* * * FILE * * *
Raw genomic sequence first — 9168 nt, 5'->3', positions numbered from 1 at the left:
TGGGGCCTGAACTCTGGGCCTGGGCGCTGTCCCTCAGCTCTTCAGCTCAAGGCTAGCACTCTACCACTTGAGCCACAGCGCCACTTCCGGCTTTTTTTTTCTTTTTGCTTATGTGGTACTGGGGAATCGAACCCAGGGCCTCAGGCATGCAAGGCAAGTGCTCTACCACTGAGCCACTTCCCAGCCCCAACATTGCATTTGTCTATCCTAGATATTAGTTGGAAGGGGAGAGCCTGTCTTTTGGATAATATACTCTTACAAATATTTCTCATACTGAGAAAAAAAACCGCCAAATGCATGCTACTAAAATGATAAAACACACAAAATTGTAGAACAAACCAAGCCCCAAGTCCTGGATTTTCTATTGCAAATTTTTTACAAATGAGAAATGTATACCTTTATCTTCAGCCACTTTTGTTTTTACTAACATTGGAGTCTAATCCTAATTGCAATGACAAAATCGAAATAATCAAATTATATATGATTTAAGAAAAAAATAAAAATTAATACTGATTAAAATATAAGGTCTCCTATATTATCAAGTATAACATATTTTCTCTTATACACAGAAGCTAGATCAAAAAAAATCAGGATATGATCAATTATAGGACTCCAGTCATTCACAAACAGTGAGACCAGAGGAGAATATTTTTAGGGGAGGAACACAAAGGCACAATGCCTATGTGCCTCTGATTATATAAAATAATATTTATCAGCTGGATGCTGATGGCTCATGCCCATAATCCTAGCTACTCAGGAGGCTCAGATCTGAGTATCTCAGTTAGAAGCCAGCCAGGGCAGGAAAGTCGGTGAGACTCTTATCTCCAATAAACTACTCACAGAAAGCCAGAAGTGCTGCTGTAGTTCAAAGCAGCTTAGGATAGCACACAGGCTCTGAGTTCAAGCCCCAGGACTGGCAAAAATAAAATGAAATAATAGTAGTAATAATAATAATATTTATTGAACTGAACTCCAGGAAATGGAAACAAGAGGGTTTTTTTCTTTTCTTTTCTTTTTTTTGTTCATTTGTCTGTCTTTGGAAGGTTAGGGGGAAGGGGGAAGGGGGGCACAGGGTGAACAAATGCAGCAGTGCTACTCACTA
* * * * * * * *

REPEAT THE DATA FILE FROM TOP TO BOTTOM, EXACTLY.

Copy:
Raw genomic sequence first — 9168 nt, 5'->3', positions numbered from 1 at the left:
TGGGGCCTGAACTCTGGGCCTGGGCGCTGTCCCTCAGCTCTTCAGCTCAAGGCTAGCACTCTACCACTTGAGCCACAGCGCCACTTCCGGCTTTTTTTTTCTTTTTGCTTATGTGGTACTGGGGAATCGAACCCAGGGCCTCAGGCATGCAAGGCAAGTGCTCTACCACTGAGCCACTTCCCAGCCCCAACATTGCATTTGTCTATCCTAGATATTAGTTGGAAGGGGAGAGCCTGTCTTTTGGATAATATACTCTTACAAATATTTCTCATACTGAGAAAAAAAACCGCCAAATGCATGCTACTAAAATGATAAAACACACAAAATTGTAGAACAAACCAAGCCCCAAGTCCTGGATTTTCTATTGCAAATTTTTTACAAATGAGAAATGTATACCTTTATCTTCAGCCACTTTTGTTTTTACTAACATTGGAGTCTAATCCTAATTGCAATGACAAAATCGAAATAATCAAATTATATATGATTTAAGAAAAAAATAAAAATTAATACTGATTAAAATATAAGGTCTCCTATATTATCAAGTATAACATATTTTCTCTTATACACAGAAGCTAGATCAAAAAAAATCAGGATATGATCAATTATAGGACTCCAGTCATTCACAAACAGTGAGACCAGAGGAGAATATTTTTAGGGGAGGAACACAAAGGCACAATGCCTATGTGCCTCTGATTATATAAAATAATATTTATCAGCTGGATGCTGATGGCTCATGCCCATAATCCTAGCTACTCAGGAGGCTCAGATCTGAGTATCTCAGTTAGAAGCCAGCCAGGGCAGGAAAGTCGGTGAGACTCTTATCTCCAATAAACTACTCACAGAAAGCCAGAAGTGCTGCTGTAGTTCAAAGCAGCTTAGGATAGCACACAGGCTCTGAGTTCAAGCCCCAGGACTGGCAAAAATAAAATGAAATAATAGTAGTAATAATAATAATATTTATTGAACTGAACTCCAGGAAATGGAAACAAGAGGGTTTTTTTCTTTTCTTTTCTTTTTTTTGTTCATTTGTCTGTCTTTGGAAGGTTAGGGGGAAGGGGGAAGGGGGGCACAGGGTGAACAAATGCAGCAGTGCTACTCACTA